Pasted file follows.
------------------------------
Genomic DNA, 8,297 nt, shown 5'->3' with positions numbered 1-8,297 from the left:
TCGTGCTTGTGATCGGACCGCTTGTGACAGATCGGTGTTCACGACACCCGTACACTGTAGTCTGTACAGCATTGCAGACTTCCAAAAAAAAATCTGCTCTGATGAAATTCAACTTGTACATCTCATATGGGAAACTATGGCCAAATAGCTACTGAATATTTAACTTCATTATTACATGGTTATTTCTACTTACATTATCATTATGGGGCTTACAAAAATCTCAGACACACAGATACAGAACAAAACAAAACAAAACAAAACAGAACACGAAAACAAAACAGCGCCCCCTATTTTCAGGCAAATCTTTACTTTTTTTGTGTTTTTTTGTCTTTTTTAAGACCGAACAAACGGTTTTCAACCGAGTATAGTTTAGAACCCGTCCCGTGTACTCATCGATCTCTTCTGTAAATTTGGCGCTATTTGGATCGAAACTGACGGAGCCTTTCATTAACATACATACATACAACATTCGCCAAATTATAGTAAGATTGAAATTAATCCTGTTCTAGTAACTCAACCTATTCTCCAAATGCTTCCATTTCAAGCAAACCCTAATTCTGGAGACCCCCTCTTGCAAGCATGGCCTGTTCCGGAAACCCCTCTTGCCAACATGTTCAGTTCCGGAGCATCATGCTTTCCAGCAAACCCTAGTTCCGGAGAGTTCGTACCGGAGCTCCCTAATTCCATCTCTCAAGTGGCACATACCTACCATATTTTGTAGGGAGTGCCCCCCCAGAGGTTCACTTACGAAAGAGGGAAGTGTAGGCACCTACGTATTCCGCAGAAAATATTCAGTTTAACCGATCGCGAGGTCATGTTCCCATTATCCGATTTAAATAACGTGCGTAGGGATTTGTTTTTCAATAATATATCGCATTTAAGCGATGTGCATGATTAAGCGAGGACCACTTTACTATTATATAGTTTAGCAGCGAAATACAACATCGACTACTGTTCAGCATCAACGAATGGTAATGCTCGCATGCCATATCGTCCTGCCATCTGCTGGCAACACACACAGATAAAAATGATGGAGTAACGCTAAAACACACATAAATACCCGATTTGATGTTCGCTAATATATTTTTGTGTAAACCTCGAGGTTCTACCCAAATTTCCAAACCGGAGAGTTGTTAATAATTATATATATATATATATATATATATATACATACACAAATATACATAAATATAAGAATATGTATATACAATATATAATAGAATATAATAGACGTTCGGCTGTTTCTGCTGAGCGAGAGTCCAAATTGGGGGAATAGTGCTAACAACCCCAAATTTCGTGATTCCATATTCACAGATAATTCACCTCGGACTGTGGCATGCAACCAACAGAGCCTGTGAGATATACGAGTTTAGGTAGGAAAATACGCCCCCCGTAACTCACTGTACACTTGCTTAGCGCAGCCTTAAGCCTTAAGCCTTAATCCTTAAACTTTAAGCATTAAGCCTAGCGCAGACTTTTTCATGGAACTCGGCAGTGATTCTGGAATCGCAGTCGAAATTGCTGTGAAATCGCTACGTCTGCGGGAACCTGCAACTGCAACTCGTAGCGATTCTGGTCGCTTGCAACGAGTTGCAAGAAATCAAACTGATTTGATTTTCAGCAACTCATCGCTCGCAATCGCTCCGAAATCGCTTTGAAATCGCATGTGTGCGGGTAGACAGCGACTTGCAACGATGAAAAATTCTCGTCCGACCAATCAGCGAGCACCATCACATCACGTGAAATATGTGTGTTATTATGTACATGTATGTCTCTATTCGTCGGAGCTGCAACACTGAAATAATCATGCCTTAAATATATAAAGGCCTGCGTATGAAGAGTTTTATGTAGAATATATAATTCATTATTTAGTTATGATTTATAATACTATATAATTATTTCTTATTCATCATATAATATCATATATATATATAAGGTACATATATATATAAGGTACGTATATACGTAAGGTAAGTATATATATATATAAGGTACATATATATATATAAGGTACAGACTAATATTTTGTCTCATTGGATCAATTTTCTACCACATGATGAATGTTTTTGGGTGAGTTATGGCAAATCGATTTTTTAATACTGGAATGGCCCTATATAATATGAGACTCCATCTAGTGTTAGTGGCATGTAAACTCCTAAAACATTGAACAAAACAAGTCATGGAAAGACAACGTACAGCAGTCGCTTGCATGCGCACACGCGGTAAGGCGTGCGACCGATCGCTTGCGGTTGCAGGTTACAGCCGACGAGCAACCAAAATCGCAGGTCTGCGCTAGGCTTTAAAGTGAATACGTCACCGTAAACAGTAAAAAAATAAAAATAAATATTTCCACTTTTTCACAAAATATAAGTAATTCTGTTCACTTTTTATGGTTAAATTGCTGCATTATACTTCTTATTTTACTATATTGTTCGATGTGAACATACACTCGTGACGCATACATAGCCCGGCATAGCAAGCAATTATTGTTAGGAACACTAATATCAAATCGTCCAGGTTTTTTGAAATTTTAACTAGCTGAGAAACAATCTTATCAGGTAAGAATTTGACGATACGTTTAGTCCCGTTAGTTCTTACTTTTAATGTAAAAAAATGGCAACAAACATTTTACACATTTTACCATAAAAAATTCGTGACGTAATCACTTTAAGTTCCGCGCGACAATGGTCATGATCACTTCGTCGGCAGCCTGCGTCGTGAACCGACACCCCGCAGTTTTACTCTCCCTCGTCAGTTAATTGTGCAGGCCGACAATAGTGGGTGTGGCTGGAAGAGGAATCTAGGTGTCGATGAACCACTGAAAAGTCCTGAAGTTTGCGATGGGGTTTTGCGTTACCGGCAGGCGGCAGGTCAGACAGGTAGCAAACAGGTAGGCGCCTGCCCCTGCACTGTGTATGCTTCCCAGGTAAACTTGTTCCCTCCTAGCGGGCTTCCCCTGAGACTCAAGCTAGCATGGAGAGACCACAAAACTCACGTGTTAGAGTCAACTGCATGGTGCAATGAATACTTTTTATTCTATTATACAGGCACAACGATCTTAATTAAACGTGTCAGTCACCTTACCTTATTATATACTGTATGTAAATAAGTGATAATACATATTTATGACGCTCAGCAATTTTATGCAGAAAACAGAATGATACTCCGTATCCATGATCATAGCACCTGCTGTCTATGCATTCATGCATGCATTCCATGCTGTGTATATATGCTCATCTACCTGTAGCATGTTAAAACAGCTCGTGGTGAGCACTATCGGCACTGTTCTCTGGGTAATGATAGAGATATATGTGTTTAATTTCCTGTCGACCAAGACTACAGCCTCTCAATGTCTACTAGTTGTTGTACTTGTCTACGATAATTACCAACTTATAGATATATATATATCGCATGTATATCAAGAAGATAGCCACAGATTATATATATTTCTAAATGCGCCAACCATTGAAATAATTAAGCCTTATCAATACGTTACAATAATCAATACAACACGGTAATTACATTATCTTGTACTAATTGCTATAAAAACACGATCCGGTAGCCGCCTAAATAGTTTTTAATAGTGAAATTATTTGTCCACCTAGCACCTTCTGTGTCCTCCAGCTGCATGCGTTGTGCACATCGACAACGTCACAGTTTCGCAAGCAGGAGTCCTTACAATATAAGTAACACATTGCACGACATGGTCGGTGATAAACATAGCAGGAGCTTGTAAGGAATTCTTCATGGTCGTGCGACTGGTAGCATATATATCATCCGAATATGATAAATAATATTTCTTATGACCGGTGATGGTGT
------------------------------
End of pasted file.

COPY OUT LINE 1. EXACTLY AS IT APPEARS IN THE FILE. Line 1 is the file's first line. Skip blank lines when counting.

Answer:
Genomic DNA, 8,297 nt, shown 5'->3' with positions numbered 1-8,297 from the left: